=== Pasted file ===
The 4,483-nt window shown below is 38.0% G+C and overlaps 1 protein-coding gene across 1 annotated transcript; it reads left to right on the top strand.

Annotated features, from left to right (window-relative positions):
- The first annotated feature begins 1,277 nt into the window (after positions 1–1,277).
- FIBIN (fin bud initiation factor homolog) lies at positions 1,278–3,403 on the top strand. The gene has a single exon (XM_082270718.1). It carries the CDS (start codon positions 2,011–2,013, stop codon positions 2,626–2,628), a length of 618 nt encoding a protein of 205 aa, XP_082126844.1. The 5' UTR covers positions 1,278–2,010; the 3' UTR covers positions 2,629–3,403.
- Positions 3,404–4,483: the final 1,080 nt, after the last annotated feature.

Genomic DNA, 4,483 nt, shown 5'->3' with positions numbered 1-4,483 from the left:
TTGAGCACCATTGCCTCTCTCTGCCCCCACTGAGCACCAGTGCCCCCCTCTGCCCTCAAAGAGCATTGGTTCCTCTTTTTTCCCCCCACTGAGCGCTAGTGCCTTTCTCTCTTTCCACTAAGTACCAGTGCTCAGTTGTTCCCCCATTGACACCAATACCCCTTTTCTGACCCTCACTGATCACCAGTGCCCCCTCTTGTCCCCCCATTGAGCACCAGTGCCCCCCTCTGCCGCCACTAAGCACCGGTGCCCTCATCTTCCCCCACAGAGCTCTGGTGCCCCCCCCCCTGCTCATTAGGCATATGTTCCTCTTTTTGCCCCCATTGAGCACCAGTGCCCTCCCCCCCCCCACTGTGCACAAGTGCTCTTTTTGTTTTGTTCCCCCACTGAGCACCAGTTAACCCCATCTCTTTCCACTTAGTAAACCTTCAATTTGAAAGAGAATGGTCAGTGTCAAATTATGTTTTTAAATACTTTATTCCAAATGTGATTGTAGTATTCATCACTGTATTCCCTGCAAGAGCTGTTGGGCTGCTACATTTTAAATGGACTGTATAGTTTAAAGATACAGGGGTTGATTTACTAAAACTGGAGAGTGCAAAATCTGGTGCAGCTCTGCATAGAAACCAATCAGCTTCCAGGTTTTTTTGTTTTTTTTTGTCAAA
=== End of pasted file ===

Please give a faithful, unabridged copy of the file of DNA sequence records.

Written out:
The 4,483-nt window shown below is 38.0% G+C and overlaps 1 protein-coding gene across 1 annotated transcript; it reads left to right on the top strand.

Annotated features, from left to right (window-relative positions):
- The first annotated feature begins 1,277 nt into the window (after positions 1–1,277).
- FIBIN (fin bud initiation factor homolog) lies at positions 1,278–3,403 on the top strand. The gene has a single exon (XM_082270718.1). It carries the CDS (start codon positions 2,011–2,013, stop codon positions 2,626–2,628), a length of 618 nt encoding a protein of 205 aa, XP_082126844.1. The 5' UTR covers positions 1,278–2,010; the 3' UTR covers positions 2,629–3,403.
- Positions 3,404–4,483: the final 1,080 nt, after the last annotated feature.

Genomic DNA, 4,483 nt, shown 5'->3' with positions numbered 1-4,483 from the left:
TTGAGCACCATTGCCTCTCTCTGCCCCCACTGAGCACCAGTGCCCCCCTCTGCCCTCAAAGAGCATTGGTTCCTCTTTTTTCCCCCCACTGAGCGCTAGTGCCTTTCTCTCTTTCCACTAAGTACCAGTGCTCAGTTGTTCCCCCATTGACACCAATACCCCTTTTCTGACCCTCACTGATCACCAGTGCCCCCTCTTGTCCCCCCATTGAGCACCAGTGCCCCCCTCTGCCGCCACTAAGCACCGGTGCCCTCATCTTCCCCCACAGAGCTCTGGTGCCCCCCCCCCTGCTCATTAGGCATATGTTCCTCTTTTTGCCCCCATTGAGCACCAGTGCCCTCCCCCCCCCCACTGTGCACAAGTGCTCTTTTTGTTTTGTTCCCCCACTGAGCACCAGTTAACCCCATCTCTTTCCACTTAGTAAACCTTCAATTTGAAAGAGAATGGTCAGTGTCAAATTATGTTTTTAAATACTTTATTCCAAATGTGATTGTAGTATTCATCACTGTATTCCCTGCAAGAGCTGTTGGGCTGCTACATTTTAAATGGACTGTATAGTTTAAAGATACAGGGGTTGATTTACTAAAACTGGAGAGTGCAAAATCTGGTGCAGCTCTGCATAGAAACCAATCAGCTTCCAGGTTTTTTTGTTTTTTTTTGTCAAA